A long residence in Europe, spent in different continental cities, wherein I have mixed with many women of many minds and nationalities, has led me to the conclusion that the pastime — if so it can be called — of shopping per se is a peculiarity of the American woman. I do not mean to say that Frenchwomen, for instance, do not devote a great deal of time to it. But, although they are the best-dressed women in the world, it is only when they really want new clothes. Twice a year, in the autumn and spring, the Parisienne devotes a certain time to shopping. If she be rich, she repairs at once to her dressmaker attitrié, Worth, Doucet, Morin-Blossier — Worth’s new and formidable rival — Felix, Rouff, etc., and there selects her winter or spring gowns and mantles. In the same manner does she resort to her modiste for bonnets, to her lingère, bootmaker, etc., and this over, excepting for new, unexpected occasions, when she wishes ball and dinner-dresses, her shopping, like the girl’s spinning in Mrs. Browning’s poem, “is all done.” If she be not favored by fortune, then in like manner will she go to the Louvre, to the Bon Marche, the Printemps, and other shops of like description, and will get her winter outfitting, and both of them doubtless will then feel what Ralph Waldo Emerson writes a woman told him, “that the sense of being perfectly well-dressed gives a feeling of inward tranquillity which religion is powerless to bestow.”

But, “to go out shopping” just to see things, to turn and toss them over, to weary the already tired clerks, when they have not the slightest idea of buying anything, is essentially American and an ” unknown quantity ” in the French female character. Those Americans who live in Paris have constant back-breaking and head-splitting proofs of this fact when their American cousins and friends come over to pay a visit to the “Ville’ Tenniere.” Only this autumn I had an experience of the kind. A fair friend arrived and claimed my assistance to help her buy ten thousand francs’ worth of “pretty things,” her “pa” having given her a check for that amount and purpose. She had hardly uttered the words when visions of aquarelles, bronzes, rare bits of antique silver, tapestries, and china danced before my eyes, and, as she had never been to Paris before, that very night I made out a plan for visiting the capital from its most intellectual and artistic point of view, and early the next morning I started off with Miss Smith for a first bird’s-eye glimpse of the city of cities.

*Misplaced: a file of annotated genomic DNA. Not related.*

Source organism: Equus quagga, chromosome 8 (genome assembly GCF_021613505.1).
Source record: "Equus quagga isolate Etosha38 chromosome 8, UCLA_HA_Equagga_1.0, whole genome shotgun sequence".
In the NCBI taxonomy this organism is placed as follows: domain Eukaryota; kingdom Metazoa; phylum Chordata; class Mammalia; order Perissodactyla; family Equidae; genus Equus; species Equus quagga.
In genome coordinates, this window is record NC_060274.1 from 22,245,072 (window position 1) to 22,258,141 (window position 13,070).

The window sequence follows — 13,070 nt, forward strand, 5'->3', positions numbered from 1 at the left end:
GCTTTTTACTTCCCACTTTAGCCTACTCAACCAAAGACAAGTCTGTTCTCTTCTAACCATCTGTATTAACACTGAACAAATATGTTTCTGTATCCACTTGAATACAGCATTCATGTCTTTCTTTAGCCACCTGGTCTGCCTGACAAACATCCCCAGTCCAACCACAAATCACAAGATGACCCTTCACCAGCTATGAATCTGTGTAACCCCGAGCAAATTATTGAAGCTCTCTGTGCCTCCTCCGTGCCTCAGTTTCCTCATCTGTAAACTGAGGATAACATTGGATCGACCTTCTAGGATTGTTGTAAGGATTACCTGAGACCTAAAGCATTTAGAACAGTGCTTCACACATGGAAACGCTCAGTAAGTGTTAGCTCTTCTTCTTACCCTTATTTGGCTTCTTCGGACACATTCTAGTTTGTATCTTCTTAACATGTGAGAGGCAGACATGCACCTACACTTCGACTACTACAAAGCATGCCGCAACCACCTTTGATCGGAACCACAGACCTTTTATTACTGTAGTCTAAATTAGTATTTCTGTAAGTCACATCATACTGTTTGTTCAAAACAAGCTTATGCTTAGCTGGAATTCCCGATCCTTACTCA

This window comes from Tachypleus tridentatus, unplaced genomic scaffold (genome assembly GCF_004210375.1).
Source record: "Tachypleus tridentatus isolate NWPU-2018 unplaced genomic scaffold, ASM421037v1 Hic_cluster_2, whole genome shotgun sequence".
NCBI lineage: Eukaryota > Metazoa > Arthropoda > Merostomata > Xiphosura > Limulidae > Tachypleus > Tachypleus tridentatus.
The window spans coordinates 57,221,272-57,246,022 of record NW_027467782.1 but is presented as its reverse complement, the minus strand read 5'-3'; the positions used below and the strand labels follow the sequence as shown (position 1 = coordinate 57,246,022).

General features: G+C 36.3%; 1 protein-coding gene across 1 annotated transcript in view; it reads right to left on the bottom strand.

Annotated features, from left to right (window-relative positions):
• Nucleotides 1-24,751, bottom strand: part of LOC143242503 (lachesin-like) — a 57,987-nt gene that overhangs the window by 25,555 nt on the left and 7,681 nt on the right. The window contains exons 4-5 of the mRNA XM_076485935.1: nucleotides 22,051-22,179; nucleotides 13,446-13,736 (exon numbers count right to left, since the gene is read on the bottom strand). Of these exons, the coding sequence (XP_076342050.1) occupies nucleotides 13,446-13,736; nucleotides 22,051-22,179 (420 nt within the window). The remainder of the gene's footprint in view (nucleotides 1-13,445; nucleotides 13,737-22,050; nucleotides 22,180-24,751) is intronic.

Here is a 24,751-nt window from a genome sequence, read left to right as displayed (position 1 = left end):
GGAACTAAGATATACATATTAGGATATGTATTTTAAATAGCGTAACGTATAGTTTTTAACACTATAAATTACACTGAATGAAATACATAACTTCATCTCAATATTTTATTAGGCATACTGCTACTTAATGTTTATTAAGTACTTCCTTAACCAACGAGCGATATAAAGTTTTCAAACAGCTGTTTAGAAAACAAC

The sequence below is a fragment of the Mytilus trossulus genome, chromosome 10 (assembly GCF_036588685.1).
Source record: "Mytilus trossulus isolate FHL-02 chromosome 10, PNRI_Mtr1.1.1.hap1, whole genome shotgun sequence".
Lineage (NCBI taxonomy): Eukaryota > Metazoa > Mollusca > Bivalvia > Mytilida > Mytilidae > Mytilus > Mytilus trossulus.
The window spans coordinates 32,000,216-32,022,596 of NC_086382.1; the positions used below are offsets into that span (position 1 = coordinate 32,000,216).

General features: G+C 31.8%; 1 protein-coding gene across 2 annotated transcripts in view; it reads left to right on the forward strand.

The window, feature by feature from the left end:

I took her at once to the Place de la Concorde, and showed her the great stone statues, seated round in glorious array and representing the principal commercial centres and strongholds of la belle France. I made her notice the wreaths of immortelles and the veils of crape that shrouded the statue of Strasbourg in proof of the nation’s devoted patriotism. I stood with her at the foot of the old Egyptian obelisk, and told her how, on that very spot, rose the bloody guillotine of yore, where fishwives sat knitting warm socks for their “Sans Culottes,” and dropping stitches to count the noble heads that fell in rapid succession under this wave of revolutionary madness. I made her turn and see Napoleon’s Triumphal Arch on the distant hill that crowns the Avenue of the Champs-Elysees, and pointed out to her, in the opposite direction, the Louvre’s grim, gray walls, beyond the Tuileries’ fair gardens. To our right, across the river, stood the Chamber of Deputies; to our left, at the end of the Rue Royale, the Madeleine, that new Parthenon which should have been built on the heights of Montmartre; and, finally, the endless arcades of the Rue de Rivoli, beginning under the Ministere de la Marine, which framed in the picture.

We went sight-seeing for several days, and visited many interesting places, and, though my friend was pleased, I thought I detected an expression of weariness in her face; but I put it down to physical fatigue. One morning I said: ” To-day we will go to the Louvre.” And her whole countenance expressed such joy that I said to myself: “She was probably more fond of art than of architecture.” As we entered the long gallery of sculpture, I was struck by such a peculiar expression of almost horror on her face, that I asked her what was the matter. Seizing my hand with a gesture of despair, she exclaimed: ” Oh, take me away ! I can’t bear these historical things and museums any longer. I tried not to tell you ; but what I want is the Louvre — the real Louvre — or the Bon Marche, if you prefer.”